We can see criticism of the government in the mainstream media every single day, regardless of whether the criticism is justified, or whether it is just a new attempt at attacking, due to ideological differences. The fourteenth government of the Republic of Slovenia, which began its term on March 13th, 2020, and is being led by the Prime Minister Janez Janša, was faced with a difficult task on day one. It was formed at a time when the former Prime Minister and the President of the LMŠ party, Marjan Šarec, gave up, and at the same time, the corona crisis was fast approaching. Janša’s government rolled up its sleeves and got to work, and in the following months, it introduced several so-called anti-corona legislative packages, the main goal of which was to make life during the corona crisis easier for the people. After months of hard work, today, we can see the results.
“On July 15th, in accordance with the regulations, the banks submitted the first monthly report on deferrals of payments of borrowers’ liabilities, and the first monthly report on credit agreements concluded in March, April, May, and June, to the Slovene Export and Development Bank,” the Ministry of Finance said.
According to the Ministry of Finance (MF), the number of applications for approval of deferrals of payments and liquidity loans to mitigate the effects of the COVID-19 epidemic proves the significance of the measure for the Slovenian economy.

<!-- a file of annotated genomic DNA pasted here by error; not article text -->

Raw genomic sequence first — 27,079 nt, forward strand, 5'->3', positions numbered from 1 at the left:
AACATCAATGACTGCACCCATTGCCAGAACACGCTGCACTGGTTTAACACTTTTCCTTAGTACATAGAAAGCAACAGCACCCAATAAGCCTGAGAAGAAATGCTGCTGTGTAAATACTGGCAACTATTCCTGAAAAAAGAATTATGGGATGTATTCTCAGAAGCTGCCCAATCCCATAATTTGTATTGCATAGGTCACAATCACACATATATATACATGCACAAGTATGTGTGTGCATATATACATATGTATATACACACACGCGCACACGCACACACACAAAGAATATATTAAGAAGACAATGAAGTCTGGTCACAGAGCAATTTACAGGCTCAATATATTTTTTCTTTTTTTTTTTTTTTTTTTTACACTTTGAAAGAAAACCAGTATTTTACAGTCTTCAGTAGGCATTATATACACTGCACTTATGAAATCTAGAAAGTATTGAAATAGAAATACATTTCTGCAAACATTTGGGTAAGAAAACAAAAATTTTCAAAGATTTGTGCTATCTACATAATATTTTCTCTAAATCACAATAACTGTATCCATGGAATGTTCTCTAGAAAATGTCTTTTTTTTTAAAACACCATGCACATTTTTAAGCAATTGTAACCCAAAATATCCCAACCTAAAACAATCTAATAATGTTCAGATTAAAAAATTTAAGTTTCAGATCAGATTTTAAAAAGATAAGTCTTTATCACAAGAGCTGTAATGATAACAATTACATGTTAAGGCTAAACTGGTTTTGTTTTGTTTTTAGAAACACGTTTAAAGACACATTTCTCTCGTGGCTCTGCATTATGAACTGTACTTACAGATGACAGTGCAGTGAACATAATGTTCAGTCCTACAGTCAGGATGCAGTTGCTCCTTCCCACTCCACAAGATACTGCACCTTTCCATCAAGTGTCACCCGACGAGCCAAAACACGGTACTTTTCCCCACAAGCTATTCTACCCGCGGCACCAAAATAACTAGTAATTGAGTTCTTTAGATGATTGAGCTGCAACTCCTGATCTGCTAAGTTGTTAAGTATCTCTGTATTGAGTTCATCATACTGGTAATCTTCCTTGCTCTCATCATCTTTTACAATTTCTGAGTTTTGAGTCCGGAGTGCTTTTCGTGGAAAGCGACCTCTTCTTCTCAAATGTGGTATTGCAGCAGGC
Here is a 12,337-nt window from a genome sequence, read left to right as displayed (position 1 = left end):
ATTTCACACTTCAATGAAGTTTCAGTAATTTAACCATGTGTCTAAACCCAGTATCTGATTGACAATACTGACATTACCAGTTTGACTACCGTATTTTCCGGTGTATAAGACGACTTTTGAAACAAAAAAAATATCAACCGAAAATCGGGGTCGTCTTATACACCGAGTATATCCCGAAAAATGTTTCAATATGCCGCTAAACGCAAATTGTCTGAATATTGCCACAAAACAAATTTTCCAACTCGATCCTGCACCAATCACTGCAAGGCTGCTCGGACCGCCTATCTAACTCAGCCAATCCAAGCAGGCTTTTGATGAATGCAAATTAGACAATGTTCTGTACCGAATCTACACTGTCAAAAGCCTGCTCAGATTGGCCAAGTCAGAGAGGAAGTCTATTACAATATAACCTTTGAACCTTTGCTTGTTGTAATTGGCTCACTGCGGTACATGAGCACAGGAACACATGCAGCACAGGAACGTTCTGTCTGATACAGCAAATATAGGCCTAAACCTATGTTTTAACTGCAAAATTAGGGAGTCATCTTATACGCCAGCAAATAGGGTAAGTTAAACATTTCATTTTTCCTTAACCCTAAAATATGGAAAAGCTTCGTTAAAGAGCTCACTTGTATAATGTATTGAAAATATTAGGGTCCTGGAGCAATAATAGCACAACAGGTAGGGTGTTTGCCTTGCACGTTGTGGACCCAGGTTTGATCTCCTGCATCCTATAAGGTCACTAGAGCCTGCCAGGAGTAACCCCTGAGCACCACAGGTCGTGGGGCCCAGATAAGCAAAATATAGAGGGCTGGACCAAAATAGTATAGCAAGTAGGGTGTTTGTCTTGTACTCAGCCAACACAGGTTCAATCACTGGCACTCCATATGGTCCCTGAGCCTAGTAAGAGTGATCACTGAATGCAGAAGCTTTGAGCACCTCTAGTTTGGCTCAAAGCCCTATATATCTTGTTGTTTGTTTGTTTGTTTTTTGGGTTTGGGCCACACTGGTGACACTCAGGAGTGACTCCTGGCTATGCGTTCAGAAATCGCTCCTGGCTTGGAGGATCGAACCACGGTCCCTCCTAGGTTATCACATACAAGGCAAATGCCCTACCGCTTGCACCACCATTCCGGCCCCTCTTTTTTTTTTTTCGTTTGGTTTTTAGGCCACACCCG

“According to the Bank of Slovenia, the banks have already received 23,100 applications from the borrowers, for the deferral of payment of liabilities under the intervention law which was adopted in March, in the total value of deferred payments of 333 million euros,” the Ministry of Finance pointed out.
In addition to the government measures, the Ministry of Finance also attributed the revival of economic activity to the fact that public finances are stable, and the banks are liquid.
Helping those that need it, and not just the select few
In the Act Determining the Intervention Measures to Contain the COVID-19 Epidemic and Mitigate its Consequences for Citizens and the Economy, Janša’s government allocated 2 billion euros to limiting the epidemic and mitigating its consequences. In order to mitigate the consequences and reduce the negative effects of the COVID-19 epidemic on citizens and the economy, the law was discussed as part of the urgent procedure.
Three billion euros were allocated to maintaining jobs, continuous operating of companies, improving the social situation of the people, providing extraordinary assistance to the self-employed, improving the liquidity of the companies, and for the projects, intended to fight COVID-19. At the same time, the government also reduced the attendance fees and the salaries of the officials at the state level. Farmers also received financial aid.
The government also included a new arrangement for co-financing wage compensations, rewarding employees and those working in critical sectors during the epidemic, providing compensation for sick leave, and providing additional co-financing for the already subsidized employment in the Act, in order to maintain jobs.
The epidemic was certainly a special kind of ordeal, but Janša’s government proved that it is possible to come out of it as a winner, without making the lives of the citizens worse. While many countries around the world began to record very high numbers of unemployment, the government, led by Janez Janša, has maintained the jobs of as many as 260,000 Slovenes. Given this measure and all the others, it is not surprising that, even at the time of the first wave of the epidemic, Slovenia ranked among the most successful European countries in the fight against the coronavirus epidemic.